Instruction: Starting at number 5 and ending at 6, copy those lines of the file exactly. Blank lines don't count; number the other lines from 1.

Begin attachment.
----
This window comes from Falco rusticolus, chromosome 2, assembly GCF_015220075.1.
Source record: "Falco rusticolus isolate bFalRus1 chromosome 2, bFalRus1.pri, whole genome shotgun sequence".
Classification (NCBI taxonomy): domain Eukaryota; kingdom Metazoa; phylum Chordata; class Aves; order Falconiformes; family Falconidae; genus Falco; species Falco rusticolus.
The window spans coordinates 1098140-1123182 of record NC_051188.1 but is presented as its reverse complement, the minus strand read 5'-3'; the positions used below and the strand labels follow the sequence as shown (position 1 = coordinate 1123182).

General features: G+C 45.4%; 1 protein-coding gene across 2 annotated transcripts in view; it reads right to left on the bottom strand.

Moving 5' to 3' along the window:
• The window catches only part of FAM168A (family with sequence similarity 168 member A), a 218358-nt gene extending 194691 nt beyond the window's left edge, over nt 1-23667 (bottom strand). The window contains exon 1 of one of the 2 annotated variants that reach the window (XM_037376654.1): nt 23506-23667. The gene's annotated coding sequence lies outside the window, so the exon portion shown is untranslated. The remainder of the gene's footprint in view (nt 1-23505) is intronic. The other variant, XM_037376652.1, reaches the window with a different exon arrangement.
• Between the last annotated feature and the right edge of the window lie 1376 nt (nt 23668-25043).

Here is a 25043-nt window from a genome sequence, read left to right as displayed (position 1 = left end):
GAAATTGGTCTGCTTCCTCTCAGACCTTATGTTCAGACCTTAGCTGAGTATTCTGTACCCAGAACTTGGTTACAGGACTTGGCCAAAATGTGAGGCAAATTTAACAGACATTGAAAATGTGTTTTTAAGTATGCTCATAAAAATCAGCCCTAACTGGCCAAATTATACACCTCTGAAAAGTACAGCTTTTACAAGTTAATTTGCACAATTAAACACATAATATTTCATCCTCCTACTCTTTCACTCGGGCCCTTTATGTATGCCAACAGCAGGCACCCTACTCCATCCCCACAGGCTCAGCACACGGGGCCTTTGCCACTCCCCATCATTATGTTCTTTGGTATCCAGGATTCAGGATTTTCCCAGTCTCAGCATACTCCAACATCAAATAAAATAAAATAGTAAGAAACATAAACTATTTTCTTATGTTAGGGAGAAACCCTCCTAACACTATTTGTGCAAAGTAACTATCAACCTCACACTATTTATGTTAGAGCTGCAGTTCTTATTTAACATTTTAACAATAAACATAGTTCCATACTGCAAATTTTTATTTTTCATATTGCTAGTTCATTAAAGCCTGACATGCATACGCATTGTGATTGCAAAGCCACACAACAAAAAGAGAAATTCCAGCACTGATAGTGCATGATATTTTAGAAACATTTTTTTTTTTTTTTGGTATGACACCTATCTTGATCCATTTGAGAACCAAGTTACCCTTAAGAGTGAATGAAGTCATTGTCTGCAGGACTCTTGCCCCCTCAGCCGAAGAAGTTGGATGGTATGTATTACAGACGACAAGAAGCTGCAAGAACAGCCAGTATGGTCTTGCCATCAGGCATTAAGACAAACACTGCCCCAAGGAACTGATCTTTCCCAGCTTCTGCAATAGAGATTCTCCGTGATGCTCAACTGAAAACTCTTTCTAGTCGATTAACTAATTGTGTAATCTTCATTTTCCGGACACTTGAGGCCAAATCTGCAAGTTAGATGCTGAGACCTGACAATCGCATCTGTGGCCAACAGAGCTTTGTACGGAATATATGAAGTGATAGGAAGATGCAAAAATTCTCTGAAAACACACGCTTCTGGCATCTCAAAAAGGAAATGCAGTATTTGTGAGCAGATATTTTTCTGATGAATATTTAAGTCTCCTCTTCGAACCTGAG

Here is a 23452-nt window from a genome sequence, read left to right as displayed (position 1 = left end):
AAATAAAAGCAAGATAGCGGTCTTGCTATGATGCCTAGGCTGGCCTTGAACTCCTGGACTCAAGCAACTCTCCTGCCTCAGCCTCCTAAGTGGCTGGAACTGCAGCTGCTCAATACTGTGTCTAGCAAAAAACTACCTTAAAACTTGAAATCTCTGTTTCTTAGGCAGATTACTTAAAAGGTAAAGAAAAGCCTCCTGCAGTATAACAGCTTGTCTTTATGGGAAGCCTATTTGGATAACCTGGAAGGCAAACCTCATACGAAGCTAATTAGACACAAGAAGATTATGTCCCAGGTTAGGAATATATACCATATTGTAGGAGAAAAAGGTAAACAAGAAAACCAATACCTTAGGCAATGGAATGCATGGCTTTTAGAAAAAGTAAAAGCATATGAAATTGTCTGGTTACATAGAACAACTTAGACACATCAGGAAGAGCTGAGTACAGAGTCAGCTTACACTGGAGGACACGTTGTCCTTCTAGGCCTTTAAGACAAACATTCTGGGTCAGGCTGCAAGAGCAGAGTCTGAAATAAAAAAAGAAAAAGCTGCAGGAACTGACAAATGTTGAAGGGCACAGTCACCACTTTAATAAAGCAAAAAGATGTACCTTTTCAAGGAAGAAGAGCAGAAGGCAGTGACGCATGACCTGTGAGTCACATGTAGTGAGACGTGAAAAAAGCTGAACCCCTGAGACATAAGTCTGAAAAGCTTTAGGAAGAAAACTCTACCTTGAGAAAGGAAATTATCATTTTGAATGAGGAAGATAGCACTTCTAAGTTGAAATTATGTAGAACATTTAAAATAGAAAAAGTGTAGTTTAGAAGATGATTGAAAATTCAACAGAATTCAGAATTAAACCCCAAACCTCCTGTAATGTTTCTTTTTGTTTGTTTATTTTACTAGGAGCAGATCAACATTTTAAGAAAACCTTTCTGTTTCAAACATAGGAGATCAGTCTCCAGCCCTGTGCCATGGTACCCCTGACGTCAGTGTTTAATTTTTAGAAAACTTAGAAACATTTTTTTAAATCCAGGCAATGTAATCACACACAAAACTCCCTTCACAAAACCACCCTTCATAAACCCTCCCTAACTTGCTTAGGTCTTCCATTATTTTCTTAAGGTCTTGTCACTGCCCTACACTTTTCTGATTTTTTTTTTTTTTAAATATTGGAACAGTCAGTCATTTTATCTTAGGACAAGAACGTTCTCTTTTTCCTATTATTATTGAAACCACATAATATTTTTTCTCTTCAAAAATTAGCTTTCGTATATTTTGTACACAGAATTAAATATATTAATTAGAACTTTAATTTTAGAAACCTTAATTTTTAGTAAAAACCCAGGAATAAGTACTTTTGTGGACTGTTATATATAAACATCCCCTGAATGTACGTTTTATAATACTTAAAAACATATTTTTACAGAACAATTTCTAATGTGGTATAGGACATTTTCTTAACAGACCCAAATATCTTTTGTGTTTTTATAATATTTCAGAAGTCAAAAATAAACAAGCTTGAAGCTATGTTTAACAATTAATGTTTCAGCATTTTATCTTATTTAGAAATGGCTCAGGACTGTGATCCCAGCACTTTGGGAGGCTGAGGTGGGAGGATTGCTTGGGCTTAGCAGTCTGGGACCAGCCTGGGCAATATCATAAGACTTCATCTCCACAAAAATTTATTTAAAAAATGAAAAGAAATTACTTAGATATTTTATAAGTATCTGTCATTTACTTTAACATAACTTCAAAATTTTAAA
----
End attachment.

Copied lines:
General features: G+C 45.4%; 1 protein-coding gene across 2 annotated transcripts in view; it reads right to left on the bottom strand.

Moving 5' to 3' along the window: